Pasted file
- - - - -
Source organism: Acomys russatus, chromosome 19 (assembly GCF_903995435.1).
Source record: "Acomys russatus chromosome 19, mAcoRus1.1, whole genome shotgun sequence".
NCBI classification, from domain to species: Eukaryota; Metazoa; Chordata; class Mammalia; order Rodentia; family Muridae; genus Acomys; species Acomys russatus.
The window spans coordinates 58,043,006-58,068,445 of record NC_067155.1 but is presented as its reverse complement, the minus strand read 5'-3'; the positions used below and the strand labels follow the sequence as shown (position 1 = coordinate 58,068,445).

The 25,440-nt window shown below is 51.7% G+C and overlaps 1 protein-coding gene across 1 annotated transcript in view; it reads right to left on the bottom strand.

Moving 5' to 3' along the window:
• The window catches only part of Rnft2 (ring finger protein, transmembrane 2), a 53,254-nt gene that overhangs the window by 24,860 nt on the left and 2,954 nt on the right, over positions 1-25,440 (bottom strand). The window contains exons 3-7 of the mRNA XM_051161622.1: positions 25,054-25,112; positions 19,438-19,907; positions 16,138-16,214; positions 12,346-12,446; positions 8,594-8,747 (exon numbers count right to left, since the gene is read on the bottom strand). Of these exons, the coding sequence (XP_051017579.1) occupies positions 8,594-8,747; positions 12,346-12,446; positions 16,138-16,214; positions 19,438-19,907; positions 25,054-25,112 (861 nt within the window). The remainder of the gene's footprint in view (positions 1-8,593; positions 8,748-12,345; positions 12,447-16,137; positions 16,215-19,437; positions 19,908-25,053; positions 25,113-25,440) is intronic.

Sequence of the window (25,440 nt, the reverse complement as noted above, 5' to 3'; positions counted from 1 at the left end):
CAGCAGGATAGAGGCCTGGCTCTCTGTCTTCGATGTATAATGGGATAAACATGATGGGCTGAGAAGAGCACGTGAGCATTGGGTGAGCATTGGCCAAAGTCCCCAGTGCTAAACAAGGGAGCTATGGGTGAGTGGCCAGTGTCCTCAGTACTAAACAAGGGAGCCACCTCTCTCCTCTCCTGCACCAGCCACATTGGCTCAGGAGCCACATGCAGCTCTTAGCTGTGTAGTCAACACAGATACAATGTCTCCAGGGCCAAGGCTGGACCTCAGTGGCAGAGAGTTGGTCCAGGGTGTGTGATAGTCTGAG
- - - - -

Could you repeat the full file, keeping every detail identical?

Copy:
Source organism: Acomys russatus, chromosome 19 (assembly GCF_903995435.1).
Source record: "Acomys russatus chromosome 19, mAcoRus1.1, whole genome shotgun sequence".
NCBI classification, from domain to species: Eukaryota; Metazoa; Chordata; class Mammalia; order Rodentia; family Muridae; genus Acomys; species Acomys russatus.
The window spans coordinates 58,043,006-58,068,445 of record NC_067155.1 but is presented as its reverse complement, the minus strand read 5'-3'; the positions used below and the strand labels follow the sequence as shown (position 1 = coordinate 58,068,445).

The 25,440-nt window shown below is 51.7% G+C and overlaps 1 protein-coding gene across 1 annotated transcript in view; it reads right to left on the bottom strand.

Moving 5' to 3' along the window:
• The window catches only part of Rnft2 (ring finger protein, transmembrane 2), a 53,254-nt gene that overhangs the window by 24,860 nt on the left and 2,954 nt on the right, over positions 1-25,440 (bottom strand). The window contains exons 3-7 of the mRNA XM_051161622.1: positions 25,054-25,112; positions 19,438-19,907; positions 16,138-16,214; positions 12,346-12,446; positions 8,594-8,747 (exon numbers count right to left, since the gene is read on the bottom strand). Of these exons, the coding sequence (XP_051017579.1) occupies positions 8,594-8,747; positions 12,346-12,446; positions 16,138-16,214; positions 19,438-19,907; positions 25,054-25,112 (861 nt within the window). The remainder of the gene's footprint in view (positions 1-8,593; positions 8,748-12,345; positions 12,447-16,137; positions 16,215-19,437; positions 19,908-25,053; positions 25,113-25,440) is intronic.

Sequence of the window (25,440 nt, the reverse complement as noted above, 5' to 3'; positions counted from 1 at the left end):
CAGCAGGATAGAGGCCTGGCTCTCTGTCTTCGATGTATAATGGGATAAACATGATGGGCTGAGAAGAGCACGTGAGCATTGGGTGAGCATTGGCCAAAGTCCCCAGTGCTAAACAAGGGAGCTATGGGTGAGTGGCCAGTGTCCTCAGTACTAAACAAGGGAGCCACCTCTCTCCTCTCCTGCACCAGCCACATTGGCTCAGGAGCCACATGCAGCTCTTAGCTGTGTAGTCAACACAGATACAATGTCTCCAGGGCCAAGGCTGGACCTCAGTGGCAGAGAGTTGGTCCAGGGTGTGTGATAGTCTGAG